The following press release is from the L.M. Montgomery Institute:
A new generation of Montgomery scholars converges in Charlottetown
Young scholars from institutions around the globe will converge in Charlottetown June 23–27 at the 2010 International L.M. Montgomery Conference, “L.M. Montgomery and the Matter of Nature,” to share their research on the province’s best-known writer.
For Alicia McDonald, an Islander, UPEI alumna and graduate student at the University of Western Ontario, Montgomery’s works have hit close to home. “Having grown up on Prince Edward Island, I found myself drawn to Anne and subsequently, L.M. Montgomery because they were talking about places I knew, and represented kindred spirits who understood what it was like to grow up in a rural area where everyone knows you. As I’ve gotten older and have traveled further away from PEI, I’ve found Montgomery’s vivid descriptions of our Island and rural culture to be a stunning reminder of home that I can easily carry with me.” McDonald’s presentation, “Literary Tourism—Anne of Green Gables and Twilight as Tourist Attractions,” takes place Saturday, June 26.
Emily Woster, a PhD student at Illinois State University, will be attending the L.M.M. Conference for the third time, along with her mother, Christy Woster. “My love of all things L.M.M. began when my mother named me ‘Emily’ and my sister ‘Anne’ five years later,” says Woster of her interest in Montgomery. L.M.M. has provided her both professional and personal opportunities and lots of “scope for imagination.” The pair will be giving their presentation, entitled “A Book by Its Cover: Collecting the Artistic Interpretations of L.M. Montgomery’s Works,” together on Sunday, June 27.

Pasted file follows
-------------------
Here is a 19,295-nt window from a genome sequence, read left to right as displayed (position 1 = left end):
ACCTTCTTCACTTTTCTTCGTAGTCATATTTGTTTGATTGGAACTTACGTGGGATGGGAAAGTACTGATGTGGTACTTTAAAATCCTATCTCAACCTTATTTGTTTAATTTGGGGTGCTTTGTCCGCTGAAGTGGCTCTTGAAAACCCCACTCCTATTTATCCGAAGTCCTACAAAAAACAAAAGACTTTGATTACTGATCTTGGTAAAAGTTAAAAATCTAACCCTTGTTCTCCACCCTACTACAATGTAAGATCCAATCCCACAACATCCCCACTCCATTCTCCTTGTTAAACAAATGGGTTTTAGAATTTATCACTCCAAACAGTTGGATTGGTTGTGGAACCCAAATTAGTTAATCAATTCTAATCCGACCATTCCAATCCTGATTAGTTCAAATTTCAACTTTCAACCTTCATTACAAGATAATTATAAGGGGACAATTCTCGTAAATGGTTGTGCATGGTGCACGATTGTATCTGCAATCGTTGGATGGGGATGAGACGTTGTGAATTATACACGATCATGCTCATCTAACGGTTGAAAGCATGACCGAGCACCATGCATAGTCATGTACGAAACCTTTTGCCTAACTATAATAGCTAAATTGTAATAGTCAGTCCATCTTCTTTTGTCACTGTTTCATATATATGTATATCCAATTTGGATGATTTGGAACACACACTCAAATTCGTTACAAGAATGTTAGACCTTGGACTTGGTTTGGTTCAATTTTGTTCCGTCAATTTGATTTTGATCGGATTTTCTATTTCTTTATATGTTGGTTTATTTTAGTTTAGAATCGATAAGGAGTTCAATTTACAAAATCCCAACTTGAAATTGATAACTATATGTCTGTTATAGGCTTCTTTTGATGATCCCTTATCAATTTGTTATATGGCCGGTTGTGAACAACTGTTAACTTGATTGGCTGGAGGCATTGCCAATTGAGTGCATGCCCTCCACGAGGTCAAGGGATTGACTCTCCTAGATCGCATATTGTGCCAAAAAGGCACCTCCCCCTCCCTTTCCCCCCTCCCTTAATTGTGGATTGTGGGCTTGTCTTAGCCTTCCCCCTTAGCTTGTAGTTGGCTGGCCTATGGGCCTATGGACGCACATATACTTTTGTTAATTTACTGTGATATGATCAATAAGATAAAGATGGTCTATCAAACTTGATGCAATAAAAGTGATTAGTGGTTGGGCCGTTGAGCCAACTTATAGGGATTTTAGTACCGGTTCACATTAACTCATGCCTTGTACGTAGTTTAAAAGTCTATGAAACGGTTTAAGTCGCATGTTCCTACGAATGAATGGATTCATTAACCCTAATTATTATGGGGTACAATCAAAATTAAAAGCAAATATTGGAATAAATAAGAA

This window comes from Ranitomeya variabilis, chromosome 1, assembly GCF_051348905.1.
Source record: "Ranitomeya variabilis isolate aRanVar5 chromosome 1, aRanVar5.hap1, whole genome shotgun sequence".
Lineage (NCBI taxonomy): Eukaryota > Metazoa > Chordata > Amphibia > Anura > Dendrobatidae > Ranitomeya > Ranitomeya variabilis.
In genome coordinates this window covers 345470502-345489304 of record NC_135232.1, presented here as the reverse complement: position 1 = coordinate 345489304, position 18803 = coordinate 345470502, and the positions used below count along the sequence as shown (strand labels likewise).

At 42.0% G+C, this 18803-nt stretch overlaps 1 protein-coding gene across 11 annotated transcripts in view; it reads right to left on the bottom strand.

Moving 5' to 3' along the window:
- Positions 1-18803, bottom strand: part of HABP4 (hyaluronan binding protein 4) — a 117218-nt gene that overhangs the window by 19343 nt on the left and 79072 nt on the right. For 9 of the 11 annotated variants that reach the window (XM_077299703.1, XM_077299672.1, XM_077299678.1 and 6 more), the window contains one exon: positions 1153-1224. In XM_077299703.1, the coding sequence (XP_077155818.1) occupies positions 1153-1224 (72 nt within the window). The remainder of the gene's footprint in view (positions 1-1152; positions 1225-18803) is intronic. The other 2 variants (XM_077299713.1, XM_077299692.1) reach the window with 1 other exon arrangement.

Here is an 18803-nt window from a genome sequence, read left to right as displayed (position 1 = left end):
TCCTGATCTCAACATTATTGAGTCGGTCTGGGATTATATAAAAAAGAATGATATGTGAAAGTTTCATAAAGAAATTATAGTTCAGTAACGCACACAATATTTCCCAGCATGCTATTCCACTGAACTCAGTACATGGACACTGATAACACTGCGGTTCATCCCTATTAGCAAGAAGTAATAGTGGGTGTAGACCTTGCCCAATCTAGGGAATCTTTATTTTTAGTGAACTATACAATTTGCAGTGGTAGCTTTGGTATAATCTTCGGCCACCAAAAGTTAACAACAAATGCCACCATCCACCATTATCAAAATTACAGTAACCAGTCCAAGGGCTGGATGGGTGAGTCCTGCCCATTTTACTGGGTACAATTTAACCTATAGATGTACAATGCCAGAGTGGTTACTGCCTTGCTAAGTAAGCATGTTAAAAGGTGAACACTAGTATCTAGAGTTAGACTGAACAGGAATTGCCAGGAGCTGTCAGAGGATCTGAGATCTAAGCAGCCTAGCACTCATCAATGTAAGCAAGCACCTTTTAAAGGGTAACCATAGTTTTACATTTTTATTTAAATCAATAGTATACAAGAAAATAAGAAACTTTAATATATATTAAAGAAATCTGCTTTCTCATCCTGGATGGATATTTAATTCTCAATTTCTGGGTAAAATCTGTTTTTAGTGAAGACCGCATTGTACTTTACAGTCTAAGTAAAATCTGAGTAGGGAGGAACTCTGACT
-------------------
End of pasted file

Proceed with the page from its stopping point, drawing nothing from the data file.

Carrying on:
Jean Mitchell, an associate professor of anthropology at UPEI and co-chair of the 2010 L.M.M. International Conference, sees these presentations as evidence of the continuing interest in Montgomery’s works. “The students’ topics are very far-ranging and eclectic, suggesting Montgomery’s multiple and meaningful influences on a new generation.”
Other student presentations include: Vappu Kannas, of the University of Helsinki, “Familiar landscape in L. M. Montgomery’s Emily series: Nature as the integrating factor in the Finnish translations”; Christiana Salah, of the University of Connecticut, “Bonds of Sea and Shore: Locating the Gothic in Montgomery’s Prehensile Landscape”; Erin Whitmore, of the University of New Brunswick, “The ‘Old-Time Kitchen’: Domesticity, Nature and Avonlea’s Transforming Rural Economy”; and Kathryne Dycus, of the University of Glasgow, “Footprints on the Landscapes of Artistic Creation: “Wanderlust” in the Emily Books”.
All are welcome to register, and day and session passes are available for those unable to attend the full conference. For information and to register, visit lmmontgomery.ca/events/conference2010, email firstname.lastname@example.org, or call 902-628-4346.